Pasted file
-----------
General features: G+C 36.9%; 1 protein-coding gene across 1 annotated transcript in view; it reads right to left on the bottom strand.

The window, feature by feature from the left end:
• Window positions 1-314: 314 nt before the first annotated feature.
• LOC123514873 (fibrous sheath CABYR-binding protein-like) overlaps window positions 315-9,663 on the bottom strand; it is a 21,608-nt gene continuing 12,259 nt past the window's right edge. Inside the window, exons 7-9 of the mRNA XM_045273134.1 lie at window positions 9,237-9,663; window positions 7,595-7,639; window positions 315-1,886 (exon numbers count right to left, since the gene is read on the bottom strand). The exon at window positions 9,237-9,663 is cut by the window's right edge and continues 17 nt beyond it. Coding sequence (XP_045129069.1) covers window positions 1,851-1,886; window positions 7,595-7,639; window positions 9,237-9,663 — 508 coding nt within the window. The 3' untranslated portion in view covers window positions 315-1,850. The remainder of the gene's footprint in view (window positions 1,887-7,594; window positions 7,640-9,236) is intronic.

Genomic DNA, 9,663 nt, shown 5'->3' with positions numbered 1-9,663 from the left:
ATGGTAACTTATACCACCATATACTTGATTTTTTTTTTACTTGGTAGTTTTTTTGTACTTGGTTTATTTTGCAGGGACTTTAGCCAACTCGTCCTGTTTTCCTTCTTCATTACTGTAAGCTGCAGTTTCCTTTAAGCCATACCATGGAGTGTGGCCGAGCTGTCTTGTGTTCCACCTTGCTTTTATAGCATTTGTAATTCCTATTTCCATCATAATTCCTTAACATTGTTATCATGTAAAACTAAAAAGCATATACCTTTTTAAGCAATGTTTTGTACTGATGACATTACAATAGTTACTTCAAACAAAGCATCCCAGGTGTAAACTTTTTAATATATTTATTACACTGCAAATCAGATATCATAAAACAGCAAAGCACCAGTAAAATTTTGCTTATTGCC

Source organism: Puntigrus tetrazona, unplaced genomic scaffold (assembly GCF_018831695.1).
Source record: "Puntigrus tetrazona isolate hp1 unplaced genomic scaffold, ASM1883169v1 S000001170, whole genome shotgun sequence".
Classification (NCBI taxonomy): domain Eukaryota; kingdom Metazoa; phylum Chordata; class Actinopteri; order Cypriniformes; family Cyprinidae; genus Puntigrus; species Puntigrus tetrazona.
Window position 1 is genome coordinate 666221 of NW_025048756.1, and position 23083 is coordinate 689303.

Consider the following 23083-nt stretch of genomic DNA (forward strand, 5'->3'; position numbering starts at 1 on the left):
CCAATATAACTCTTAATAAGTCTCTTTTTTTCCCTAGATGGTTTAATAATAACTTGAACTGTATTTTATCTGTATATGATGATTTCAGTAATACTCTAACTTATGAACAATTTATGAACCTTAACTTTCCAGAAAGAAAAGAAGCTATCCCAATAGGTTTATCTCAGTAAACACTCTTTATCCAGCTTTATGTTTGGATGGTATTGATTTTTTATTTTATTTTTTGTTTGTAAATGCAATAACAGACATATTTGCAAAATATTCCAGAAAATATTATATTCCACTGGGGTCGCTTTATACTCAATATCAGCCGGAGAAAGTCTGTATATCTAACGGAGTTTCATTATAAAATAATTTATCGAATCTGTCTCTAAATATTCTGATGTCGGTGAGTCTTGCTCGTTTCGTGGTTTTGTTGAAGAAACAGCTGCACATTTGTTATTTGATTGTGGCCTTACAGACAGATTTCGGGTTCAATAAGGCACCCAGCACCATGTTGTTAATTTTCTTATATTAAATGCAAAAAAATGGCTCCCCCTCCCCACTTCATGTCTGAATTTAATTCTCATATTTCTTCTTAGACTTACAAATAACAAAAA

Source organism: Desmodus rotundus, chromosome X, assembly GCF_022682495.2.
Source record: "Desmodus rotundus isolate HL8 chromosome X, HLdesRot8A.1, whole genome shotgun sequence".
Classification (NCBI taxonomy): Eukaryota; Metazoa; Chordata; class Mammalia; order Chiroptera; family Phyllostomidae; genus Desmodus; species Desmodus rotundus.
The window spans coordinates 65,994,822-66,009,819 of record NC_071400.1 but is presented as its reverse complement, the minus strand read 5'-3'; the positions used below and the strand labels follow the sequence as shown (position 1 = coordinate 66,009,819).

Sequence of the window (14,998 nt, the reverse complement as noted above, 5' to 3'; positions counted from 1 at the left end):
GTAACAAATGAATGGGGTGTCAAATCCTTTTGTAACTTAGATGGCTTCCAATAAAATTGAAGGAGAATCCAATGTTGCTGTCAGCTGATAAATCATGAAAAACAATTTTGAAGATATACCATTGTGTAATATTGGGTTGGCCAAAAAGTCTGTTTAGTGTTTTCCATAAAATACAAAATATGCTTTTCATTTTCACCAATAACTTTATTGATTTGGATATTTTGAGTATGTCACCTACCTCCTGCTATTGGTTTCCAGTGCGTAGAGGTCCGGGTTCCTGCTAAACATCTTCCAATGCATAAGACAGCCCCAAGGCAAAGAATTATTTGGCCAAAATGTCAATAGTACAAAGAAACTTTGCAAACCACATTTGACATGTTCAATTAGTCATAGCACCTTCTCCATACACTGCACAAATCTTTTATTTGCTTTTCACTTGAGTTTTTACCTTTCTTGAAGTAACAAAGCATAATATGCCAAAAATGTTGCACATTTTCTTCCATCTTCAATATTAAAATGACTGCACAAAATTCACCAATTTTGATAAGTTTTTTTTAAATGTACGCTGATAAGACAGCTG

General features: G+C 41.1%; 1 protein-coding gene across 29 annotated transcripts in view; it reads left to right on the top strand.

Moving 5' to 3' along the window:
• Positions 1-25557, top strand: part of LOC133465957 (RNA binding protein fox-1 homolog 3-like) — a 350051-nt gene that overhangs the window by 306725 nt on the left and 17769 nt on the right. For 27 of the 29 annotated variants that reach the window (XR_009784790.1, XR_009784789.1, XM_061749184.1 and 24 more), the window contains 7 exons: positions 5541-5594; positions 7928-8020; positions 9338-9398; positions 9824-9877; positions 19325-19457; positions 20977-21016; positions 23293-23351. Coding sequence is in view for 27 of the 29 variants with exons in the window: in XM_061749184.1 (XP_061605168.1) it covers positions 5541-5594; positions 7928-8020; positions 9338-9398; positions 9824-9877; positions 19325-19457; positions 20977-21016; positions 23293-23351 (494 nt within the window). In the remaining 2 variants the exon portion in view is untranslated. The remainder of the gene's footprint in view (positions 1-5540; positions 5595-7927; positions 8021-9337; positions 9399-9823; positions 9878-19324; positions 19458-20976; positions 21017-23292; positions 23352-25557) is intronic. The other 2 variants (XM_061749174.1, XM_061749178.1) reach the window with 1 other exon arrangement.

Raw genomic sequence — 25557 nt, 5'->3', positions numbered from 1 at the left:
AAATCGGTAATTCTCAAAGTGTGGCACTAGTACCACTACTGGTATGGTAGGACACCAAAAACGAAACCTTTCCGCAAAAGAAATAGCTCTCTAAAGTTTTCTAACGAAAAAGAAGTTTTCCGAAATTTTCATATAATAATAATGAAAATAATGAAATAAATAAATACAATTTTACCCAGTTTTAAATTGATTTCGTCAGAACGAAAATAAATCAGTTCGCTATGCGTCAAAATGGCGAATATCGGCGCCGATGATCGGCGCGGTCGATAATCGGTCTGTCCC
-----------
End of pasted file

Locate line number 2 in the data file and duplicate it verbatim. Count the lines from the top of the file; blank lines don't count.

The window, feature by feature from the left end: